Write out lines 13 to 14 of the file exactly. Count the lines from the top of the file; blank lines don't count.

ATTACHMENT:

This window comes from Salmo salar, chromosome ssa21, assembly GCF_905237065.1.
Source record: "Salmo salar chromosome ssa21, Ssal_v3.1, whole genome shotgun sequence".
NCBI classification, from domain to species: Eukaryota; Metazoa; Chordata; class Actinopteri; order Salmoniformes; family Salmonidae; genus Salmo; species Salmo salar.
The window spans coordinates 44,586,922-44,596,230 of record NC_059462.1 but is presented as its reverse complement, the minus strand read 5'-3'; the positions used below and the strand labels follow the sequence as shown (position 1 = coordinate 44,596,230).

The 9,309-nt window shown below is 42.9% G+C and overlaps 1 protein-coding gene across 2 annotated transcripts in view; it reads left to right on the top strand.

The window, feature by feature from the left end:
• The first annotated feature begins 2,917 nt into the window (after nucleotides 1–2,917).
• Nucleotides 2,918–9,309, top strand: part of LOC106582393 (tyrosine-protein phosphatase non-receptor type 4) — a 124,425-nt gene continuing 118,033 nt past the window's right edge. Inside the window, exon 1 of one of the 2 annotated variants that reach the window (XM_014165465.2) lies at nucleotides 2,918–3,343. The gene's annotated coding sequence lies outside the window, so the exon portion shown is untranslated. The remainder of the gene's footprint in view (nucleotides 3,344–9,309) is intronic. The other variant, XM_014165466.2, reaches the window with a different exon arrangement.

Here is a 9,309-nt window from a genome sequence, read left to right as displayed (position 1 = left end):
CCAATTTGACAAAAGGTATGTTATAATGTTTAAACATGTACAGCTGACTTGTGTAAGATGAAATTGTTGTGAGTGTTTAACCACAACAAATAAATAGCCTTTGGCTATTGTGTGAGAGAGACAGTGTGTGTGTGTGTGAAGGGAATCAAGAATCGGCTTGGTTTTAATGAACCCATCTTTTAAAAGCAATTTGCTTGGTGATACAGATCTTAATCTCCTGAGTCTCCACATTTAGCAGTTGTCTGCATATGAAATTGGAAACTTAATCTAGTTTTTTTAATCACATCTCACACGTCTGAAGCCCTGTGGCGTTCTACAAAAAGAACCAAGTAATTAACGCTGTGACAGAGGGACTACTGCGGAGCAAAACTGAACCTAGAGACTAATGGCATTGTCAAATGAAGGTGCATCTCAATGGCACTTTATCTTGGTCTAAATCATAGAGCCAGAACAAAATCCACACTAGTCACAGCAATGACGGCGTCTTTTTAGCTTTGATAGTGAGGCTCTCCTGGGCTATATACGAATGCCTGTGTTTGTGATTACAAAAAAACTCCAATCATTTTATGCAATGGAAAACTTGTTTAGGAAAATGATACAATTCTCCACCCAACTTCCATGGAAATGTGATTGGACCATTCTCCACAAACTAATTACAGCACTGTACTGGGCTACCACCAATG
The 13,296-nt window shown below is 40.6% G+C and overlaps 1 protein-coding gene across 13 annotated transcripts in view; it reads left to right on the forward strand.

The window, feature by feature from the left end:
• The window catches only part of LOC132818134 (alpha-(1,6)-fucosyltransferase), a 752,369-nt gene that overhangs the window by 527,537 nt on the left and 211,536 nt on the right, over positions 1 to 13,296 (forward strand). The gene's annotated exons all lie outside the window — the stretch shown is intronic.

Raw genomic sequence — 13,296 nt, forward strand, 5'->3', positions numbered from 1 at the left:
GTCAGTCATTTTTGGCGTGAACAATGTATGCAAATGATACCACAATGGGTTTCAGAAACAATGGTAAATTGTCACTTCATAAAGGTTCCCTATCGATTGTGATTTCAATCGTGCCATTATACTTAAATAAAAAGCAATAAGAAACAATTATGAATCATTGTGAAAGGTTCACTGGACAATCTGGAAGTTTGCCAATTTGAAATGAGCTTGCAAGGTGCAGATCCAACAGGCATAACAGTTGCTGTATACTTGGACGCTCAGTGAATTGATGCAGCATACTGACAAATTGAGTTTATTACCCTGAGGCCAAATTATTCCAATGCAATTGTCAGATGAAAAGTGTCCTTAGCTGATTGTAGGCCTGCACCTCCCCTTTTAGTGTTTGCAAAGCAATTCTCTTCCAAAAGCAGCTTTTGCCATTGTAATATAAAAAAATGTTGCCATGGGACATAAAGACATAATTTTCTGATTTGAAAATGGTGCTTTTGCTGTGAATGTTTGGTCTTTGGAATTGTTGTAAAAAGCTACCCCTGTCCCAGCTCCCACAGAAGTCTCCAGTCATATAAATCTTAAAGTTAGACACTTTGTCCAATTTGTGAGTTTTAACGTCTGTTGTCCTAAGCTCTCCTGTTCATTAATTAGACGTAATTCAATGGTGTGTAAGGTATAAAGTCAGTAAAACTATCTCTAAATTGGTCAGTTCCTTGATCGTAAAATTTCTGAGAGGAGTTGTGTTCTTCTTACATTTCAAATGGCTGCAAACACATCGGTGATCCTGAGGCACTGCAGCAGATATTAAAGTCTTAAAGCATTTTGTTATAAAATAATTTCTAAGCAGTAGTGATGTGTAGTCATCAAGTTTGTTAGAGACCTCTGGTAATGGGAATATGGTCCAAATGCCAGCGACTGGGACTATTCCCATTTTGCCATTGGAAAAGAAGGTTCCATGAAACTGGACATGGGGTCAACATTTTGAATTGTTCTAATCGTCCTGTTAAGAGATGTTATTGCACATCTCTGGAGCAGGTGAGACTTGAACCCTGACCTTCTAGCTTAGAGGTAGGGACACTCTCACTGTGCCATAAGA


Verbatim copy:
• The window catches only part of LOC132818134 (alpha-(1,6)-fucosyltransferase), a 752,369-nt gene that overhangs the window by 527,537 nt on the left and 211,536 nt on the right, over positions 1 to 13,296 (forward strand). The gene's annotated exons all lie outside the window — the stretch shown is intronic.

Raw genomic sequence — 13,296 nt, forward strand, 5'->3', positions numbered from 1 at the left: